Hannah Shilvock (clarinet/bass clarinet, year 3), Ellie Purvis (violin, year 3), and Adam Rean (piano, year 2) have formed the Woodnote Trio, playing together for their Ensemble performance module this year and performing in different venues around the region as well. We interviewed them to find out what their year has been like.
The combination of clarinet, violin and piano is unusual. What are the challenges of playing in this formation?
Ellie: Balance is quite tricky.
Adam: They are three such different instruments. I started out too quiet, and eventually found out where I needed to be.
Ellie: If piano is written in my part, I have to think of a level that’s piano for the clarinet. I have to play fortes bigger than before, and I have to work on articulations to make them more apparent or they’re drowned in the clarinet.
Hannah: If our lines are together and I’m breathing and the violin isn’t, that can be a problem.
Ellie: Last year I did violin duets so the breathing question didn’t come up. It makes a difference to how you phrase. We really have to work to get that together.
Adam: I have to be aware of the breathing as well. Initially I thought of myself as a support part, as an accompanist, but then I realised I was an equal partner in a trio, and it was something I had to get used to at the start.
Hannah: When I was in first year, I worked with a pianist who hadn’t accompanied before, and it took a while to get used to breathing – but this group settled quickly as Ellie realised that we had to be together.
Has it been difficult to find repertoire?
Hannah: Yes. For this semester’s work, we emailed Andy Fisher and Ben Oliver to see if they had written, or could write, anything for this combination. Andy’s Concertino was originally written as an ensemble concerto, and he made a trio version specially for us. We did the first performance of the trio arrangement last Friday.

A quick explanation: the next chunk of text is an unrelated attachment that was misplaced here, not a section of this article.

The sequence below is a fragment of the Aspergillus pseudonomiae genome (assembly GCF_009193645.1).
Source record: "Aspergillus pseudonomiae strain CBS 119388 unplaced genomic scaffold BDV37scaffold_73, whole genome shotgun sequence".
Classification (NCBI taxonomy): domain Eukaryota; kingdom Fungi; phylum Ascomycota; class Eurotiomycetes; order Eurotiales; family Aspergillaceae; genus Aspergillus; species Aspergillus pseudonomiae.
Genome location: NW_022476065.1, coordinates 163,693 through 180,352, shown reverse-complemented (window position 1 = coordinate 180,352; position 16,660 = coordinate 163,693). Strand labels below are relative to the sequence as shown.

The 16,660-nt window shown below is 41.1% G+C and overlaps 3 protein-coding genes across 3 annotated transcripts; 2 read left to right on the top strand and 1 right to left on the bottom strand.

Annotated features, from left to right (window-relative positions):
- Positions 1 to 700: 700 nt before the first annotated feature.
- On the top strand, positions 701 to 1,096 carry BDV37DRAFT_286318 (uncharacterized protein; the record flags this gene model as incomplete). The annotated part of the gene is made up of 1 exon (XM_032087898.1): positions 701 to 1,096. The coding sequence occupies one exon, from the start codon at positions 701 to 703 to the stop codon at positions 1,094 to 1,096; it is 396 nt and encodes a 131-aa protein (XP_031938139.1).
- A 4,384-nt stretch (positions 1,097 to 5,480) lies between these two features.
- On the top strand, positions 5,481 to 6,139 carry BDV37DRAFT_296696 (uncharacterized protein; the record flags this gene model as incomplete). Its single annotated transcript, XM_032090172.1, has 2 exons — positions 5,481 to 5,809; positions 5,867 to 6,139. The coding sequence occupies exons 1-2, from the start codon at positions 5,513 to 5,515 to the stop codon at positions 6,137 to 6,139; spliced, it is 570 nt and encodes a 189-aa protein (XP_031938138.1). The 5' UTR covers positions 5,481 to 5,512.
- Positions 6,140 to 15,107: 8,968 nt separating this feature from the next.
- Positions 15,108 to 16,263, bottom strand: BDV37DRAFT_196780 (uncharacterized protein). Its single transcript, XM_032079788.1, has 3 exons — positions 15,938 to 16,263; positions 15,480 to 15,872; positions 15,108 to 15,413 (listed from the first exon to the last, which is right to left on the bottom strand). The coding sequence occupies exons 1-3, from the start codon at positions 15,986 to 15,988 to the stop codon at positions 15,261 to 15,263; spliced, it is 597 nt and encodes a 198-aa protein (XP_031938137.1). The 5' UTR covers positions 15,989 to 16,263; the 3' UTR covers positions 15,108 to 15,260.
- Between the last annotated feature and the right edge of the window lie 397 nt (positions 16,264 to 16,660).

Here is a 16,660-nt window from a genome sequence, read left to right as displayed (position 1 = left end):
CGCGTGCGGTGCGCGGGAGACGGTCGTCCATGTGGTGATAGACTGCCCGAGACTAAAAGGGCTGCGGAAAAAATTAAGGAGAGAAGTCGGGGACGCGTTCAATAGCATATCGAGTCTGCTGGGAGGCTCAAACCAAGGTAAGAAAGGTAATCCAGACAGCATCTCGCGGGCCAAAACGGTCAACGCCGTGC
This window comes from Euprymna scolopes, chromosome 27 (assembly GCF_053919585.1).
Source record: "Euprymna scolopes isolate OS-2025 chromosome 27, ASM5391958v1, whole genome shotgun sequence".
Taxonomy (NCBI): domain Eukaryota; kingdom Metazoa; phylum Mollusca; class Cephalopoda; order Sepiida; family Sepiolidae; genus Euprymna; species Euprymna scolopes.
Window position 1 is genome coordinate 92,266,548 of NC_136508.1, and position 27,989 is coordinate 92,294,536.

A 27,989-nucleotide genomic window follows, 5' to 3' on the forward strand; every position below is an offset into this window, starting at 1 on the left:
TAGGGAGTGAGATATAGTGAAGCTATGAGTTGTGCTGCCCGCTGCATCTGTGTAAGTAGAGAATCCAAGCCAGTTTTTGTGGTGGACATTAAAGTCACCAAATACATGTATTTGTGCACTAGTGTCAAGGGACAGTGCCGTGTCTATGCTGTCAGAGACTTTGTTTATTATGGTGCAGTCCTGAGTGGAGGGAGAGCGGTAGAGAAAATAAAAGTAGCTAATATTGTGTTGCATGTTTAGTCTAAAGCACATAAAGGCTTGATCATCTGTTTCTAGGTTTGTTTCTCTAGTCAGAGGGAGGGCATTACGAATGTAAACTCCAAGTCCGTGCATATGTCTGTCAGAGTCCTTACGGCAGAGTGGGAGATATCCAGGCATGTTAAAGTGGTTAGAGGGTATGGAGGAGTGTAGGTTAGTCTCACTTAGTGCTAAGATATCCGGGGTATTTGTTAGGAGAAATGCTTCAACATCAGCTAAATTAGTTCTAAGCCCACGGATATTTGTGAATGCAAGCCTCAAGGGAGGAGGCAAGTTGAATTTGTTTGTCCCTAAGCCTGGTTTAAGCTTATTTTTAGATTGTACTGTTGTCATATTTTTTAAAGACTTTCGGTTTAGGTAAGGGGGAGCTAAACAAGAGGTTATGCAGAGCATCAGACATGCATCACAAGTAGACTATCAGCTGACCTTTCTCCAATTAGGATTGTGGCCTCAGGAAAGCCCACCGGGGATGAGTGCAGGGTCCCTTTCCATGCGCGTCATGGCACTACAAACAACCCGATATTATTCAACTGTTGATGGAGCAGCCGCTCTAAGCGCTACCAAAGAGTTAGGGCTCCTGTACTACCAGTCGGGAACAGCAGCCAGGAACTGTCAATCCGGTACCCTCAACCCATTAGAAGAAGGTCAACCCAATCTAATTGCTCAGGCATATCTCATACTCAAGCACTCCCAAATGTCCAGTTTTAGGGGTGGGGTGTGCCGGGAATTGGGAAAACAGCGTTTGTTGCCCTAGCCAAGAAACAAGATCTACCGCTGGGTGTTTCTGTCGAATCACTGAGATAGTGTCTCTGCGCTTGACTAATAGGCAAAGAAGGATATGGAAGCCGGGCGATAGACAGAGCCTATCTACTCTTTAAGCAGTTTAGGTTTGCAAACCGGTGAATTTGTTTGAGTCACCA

Ellie: My violin teacher suggested that we should try Dream Tracks, by the Australian composer Peter Sculthorpe.
Hannah: We played different repertoire in first semester, which was challenging, but in a classical way – the pieces were written for our instruments and although it was difficult you knew it could be done. In the Concertino’s second movement the bass clarinet part is really high. Usually when the bass clarinet goes into that register it leaps up for just a short section, but here there are sustained melodies in the high register, and I’ve had to work at keeping the sound sweet and lyrical.
Adam: The orchestral reduction to the piano in the Concertino is really difficult as all the lines written for other instruments have been reduced to the piano part.
Ellie: Sculthorpe’s Dream Tracks is very different from the Concertino. It’s about an Australian aboriginal idea that any living creature leaves a trace when it dies.
Hannah: It’s about 18 minutes long and more textural in nature. It doesn’t have distinct melodies and each section blends into each other.
Adam: The aesthetic is minimalist. It’s very static in feel. The two pieces make a good combination, as the jazz influence is very evident in the Fisher and it’s much more energetic.
Ellie: It’s great that for the Fisher we have lots of interpretive freedom, as it hasn’t been recorded and we’re the first to play it in this version.
Adam: Andy said we could do what we want!